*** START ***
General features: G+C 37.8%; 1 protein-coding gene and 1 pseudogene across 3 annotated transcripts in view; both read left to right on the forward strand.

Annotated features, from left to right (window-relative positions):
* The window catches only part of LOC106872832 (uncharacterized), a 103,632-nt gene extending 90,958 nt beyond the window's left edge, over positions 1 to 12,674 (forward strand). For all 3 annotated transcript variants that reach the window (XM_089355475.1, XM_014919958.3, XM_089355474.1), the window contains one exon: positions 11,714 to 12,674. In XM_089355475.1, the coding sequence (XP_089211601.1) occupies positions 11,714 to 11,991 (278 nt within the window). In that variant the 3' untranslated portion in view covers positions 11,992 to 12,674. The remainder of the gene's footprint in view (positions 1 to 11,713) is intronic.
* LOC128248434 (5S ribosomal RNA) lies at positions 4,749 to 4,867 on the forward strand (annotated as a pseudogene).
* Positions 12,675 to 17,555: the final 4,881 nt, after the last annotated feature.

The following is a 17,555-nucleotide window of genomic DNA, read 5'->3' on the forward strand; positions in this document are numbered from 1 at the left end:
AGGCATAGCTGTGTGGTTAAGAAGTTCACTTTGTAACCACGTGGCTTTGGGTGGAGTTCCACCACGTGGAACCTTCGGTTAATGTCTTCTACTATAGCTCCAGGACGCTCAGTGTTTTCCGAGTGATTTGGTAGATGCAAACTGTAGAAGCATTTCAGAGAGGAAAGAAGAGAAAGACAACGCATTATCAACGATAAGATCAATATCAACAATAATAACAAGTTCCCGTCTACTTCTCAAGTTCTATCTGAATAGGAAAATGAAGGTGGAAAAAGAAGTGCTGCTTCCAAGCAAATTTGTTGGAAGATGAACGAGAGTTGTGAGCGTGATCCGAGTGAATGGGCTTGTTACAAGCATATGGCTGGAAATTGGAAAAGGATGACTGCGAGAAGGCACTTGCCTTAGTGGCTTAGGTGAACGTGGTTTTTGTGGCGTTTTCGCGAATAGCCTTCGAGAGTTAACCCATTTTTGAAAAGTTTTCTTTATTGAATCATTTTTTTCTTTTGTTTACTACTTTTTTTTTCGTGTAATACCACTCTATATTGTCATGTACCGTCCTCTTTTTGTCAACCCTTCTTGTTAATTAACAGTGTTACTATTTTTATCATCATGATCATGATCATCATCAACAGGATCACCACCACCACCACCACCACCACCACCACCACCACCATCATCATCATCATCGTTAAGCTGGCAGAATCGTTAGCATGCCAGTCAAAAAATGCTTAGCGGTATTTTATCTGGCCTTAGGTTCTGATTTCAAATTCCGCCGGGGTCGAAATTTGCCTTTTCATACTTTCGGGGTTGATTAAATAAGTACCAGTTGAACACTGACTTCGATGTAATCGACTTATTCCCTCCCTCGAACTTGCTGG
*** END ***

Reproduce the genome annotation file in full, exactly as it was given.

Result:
General features: G+C 37.8%; 1 protein-coding gene and 1 pseudogene across 3 annotated transcripts in view; both read left to right on the forward strand.

Annotated features, from left to right (window-relative positions):
* The window catches only part of LOC106872832 (uncharacterized), a 103,632-nt gene extending 90,958 nt beyond the window's left edge, over positions 1 to 12,674 (forward strand). For all 3 annotated transcript variants that reach the window (XM_089355475.1, XM_014919958.3, XM_089355474.1), the window contains one exon: positions 11,714 to 12,674. In XM_089355475.1, the coding sequence (XP_089211601.1) occupies positions 11,714 to 11,991 (278 nt within the window). In that variant the 3' untranslated portion in view covers positions 11,992 to 12,674. The remainder of the gene's footprint in view (positions 1 to 11,713) is intronic.
* LOC128248434 (5S ribosomal RNA) lies at positions 4,749 to 4,867 on the forward strand (annotated as a pseudogene).
* Positions 12,675 to 17,555: the final 4,881 nt, after the last annotated feature.

The following is a 17,555-nucleotide window of genomic DNA, read 5'->3' on the forward strand; positions in this document are numbered from 1 at the left end:
AGGCATAGCTGTGTGGTTAAGAAGTTCACTTTGTAACCACGTGGCTTTGGGTGGAGTTCCACCACGTGGAACCTTCGGTTAATGTCTTCTACTATAGCTCCAGGACGCTCAGTGTTTTCCGAGTGATTTGGTAGATGCAAACTGTAGAAGCATTTCAGAGAGGAAAGAAGAGAAAGACAACGCATTATCAACGATAAGATCAATATCAACAATAATAACAAGTTCCCGTCTACTTCTCAAGTTCTATCTGAATAGGAAAATGAAGGTGGAAAAAGAAGTGCTGCTTCCAAGCAAATTTGTTGGAAGATGAACGAGAGTTGTGAGCGTGATCCGAGTGAATGGGCTTGTTACAAGCATATGGCTGGAAATTGGAAAAGGATGACTGCGAGAAGGCACTTGCCTTAGTGGCTTAGGTGAACGTGGTTTTTGTGGCGTTTTCGCGAATAGCCTTCGAGAGTTAACCCATTTTTGAAAAGTTTTCTTTATTGAATCATTTTTTTCTTTTGTTTACTACTTTTTTTTTCGTGTAATACCACTCTATATTGTCATGTACCGTCCTCTTTTTGTCAACCCTTCTTGTTAATTAACAGTGTTACTATTTTTATCATCATGATCATGATCATCATCAACAGGATCACCACCACCACCACCACCACCACCACCACCACCACCATCATCATCATCATCGTTAAGCTGGCAGAATCGTTAGCATGCCAGTCAAAAAATGCTTAGCGGTATTTTATCTGGCCTTAGGTTCTGATTTCAAATTCCGCCGGGGTCGAAATTTGCCTTTTCATACTTTCGGGGTTGATTAAATAAGTACCAGTTGAACACTGACTTCGATGTAATCGACTTATTCCCTCCCTCGAACTTGCTGG